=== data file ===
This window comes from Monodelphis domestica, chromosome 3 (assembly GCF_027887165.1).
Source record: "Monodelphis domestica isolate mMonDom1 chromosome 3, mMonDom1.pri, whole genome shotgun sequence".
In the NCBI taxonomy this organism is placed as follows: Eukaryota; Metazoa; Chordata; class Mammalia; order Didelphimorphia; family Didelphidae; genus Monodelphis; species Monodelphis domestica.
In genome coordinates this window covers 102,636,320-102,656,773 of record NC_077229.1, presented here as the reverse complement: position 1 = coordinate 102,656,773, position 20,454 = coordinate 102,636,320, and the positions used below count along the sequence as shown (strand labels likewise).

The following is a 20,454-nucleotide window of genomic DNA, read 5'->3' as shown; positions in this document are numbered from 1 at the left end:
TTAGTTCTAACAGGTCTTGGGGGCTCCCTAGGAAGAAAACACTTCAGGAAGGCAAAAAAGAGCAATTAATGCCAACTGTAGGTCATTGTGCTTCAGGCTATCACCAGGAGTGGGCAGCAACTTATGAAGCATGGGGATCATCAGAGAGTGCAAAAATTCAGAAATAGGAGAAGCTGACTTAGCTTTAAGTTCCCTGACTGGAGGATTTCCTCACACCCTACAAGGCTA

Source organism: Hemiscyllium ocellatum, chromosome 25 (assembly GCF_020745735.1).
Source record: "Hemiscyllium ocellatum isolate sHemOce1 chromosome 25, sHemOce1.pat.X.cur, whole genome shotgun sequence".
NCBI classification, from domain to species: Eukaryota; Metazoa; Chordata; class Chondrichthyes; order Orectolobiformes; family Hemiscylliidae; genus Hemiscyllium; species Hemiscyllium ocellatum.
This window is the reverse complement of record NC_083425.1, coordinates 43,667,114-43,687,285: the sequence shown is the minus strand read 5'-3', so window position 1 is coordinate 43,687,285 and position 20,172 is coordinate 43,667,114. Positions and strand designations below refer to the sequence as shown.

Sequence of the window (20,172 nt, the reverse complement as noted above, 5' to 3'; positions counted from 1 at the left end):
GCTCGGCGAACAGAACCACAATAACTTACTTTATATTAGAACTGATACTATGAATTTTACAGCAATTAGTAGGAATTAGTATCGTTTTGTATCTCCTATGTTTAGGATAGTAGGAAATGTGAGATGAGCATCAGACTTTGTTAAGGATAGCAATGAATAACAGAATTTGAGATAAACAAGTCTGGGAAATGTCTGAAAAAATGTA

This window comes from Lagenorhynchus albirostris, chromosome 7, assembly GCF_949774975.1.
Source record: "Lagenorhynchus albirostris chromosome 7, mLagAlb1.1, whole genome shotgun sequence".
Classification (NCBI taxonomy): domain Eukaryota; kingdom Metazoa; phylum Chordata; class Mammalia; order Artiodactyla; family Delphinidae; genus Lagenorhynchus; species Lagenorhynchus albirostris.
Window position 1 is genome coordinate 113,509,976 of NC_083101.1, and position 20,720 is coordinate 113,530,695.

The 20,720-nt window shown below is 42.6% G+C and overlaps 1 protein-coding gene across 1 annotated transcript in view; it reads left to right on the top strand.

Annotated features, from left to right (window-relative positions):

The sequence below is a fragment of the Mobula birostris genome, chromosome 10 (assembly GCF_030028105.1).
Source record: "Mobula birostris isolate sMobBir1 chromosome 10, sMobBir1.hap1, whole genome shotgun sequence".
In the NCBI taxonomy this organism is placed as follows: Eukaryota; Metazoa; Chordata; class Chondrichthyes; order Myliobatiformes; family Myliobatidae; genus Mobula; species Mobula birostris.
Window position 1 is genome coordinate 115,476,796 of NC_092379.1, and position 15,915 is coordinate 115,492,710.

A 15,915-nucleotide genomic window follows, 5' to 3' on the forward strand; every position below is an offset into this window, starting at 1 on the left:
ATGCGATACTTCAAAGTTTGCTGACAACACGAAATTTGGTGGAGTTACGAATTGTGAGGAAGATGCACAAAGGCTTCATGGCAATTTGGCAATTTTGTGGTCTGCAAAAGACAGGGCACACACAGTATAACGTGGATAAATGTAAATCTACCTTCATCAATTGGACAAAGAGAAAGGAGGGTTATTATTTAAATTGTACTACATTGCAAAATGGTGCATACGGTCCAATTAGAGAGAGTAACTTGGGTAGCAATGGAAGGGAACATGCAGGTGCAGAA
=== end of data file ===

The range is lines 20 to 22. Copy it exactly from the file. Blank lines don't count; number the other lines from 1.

Source record: "Mobula birostris isolate sMobBir1 chromosome 10, sMobBir1.hap1, whole genome shotgun sequence".
In the NCBI taxonomy this organism is placed as follows: Eukaryota; Metazoa; Chordata; class Chondrichthyes; order Myliobatiformes; family Myliobatidae; genus Mobula; species Mobula birostris.
Window position 1 is genome coordinate 115,476,796 of NC_092379.1, and position 15,915 is coordinate 115,492,710.